Almost 90 percent of people receiving SNAP — the federal food assistance program formerly known as food stamps — are struggling to access healthy food, according to a U.S. Department of Agriculture (USDA) study released Wednesday.
The nearly 42 million Americans receiving SNAP benefits are one of the most food insecure populations in the country, and more than half responding to a survey said they simply can’t afford the kind of nutritious food that makes up a healthy diet, the study revealed. For others surveyed, the top barriers to access included a lack of transportation to a grocery store or the time necessary to cook a healthy meal.
Stacy Dean, the USDA’s deputy undersecretary for food, nutrition, and consumer services, said the study indicates that SNAP isn’t doing what it’s supposed to do. “SNAP benefits are a nutrition lifeline for millions of Americans, so it’s vital that the program helps enable participants to achieve a healthy diet amidst the real world challenges they face. The study findings released today indicate that we’re not yet there.”
SNAP participants were surveyed in 2018 as the result of a 2014 proposal from the USDA’s Food and Nutrition Service, based on the idea that more research was needed to understand the barriers to a healthy diet on SNAP. The average SNAP benefit, per person, per meal was about $1.40 at the time of the survey.
During the pandemic, everyone participating in SNAP was bumped up to the maximum benefit of $2 per meal. In March, Congress extended that boost through September as part of the American Rescue Plan.
But many experts in food assistance suggested that was merely a Band-Aid.
Susan Dietrich runs the Medway Village Church Food Pantry in Medway, Mass., where she serves SNAP recipients who can’t get by on the food that SNAP provides them.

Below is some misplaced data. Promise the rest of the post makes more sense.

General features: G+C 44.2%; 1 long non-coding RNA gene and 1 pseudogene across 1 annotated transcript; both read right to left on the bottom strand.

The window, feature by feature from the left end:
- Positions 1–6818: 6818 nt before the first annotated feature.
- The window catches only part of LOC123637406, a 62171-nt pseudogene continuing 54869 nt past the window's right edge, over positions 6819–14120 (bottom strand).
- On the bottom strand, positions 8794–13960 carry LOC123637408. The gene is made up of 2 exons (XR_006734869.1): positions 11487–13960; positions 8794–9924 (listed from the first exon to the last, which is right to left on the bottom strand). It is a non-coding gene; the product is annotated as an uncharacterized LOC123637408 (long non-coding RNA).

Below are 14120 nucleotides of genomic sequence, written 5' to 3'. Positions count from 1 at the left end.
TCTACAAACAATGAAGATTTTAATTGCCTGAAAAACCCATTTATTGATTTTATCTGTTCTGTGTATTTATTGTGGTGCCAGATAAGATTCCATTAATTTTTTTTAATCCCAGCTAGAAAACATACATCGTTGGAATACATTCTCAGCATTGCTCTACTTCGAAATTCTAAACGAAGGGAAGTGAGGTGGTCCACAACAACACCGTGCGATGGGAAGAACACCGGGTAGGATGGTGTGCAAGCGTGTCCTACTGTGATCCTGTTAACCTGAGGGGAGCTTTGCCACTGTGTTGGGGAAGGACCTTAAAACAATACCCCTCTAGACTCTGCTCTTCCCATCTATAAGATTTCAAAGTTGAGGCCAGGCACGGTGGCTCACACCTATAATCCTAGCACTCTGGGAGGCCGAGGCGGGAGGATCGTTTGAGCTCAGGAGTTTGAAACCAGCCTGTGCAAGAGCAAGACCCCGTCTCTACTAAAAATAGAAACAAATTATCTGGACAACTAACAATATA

Dietrich said when Coronavirus aid bumped SNAP recipients up to the maximum benefit of $2 per person per meal, pantry attendance went down. But now that stimulus payments are out and the price of food continues to go up, she’s seeing an increase in demand. “Volume is up 15 to 20 percent over the last couple months.”
Dietrich focuses on providing fresh produce and meat at her pantry. “Their SNAP dollars aren’t going as far as the prices are going up,” she said, “Prepackaged foods that cost 10 for $1, that’s not what you want your family eating.”
Maximum benefit levels for SNAP are dictated by something called the “Thrifty Food Plan,” which is supposed to reflect the minimum cost of a nutritious diet. But the plan hasn’t been dramatically revised since it was introduced in 1975, only increasing in line with inflation throughout the years.
In January, the Biden administration challenged the USDA to reevaluate the plan ahead of schedule. The 2018 Farm Bill had already called for its reassessment by 2022. A USDA spokesperson told NBC News the agency is aiming to have an updated Thrifty Food Plan completed by the end of this summer.
“The Thrifty Food Plan is based on the assumption that people have a lot of time to price-shop and prepare meals from scratch, but the reality is that many families are juggling different jobs,” Joseph Llobrera, director of research for the food assistance team at the Center on Budget and Policy Priorities told NBC News in February. “Building a food plan that assumes you’re going to soak beans overnight rather than using canned beans — how realistic is that?”
Llobrera said the plan is also based on an outdated assumption that people spend the majority of their income on food, when most people now spend the biggest chunk of their paychecks on housing.
The demographics of who benefits from SNAP are diverse. According to a study of 2018 Census data by the Center on Budget and Policy Priorities think tank in Washington, more than 1.3 million veterans participated in SNAP. Census data from the same year shows that almost half of SNAP households include at least one child.
“The vast majority of people I meet on SNAP are working adults caring for their families — some of them children, some taking care of elderly family members — or they are seniors on fixed incomes, who are unable to maintain their basic household needs with the fixed benefit amounts that they’re currently receiving,” said Dietrich. “There’s not a single person I know who’s receiving SNAP benefits, who is doing so with the intent to take advantage of the system.”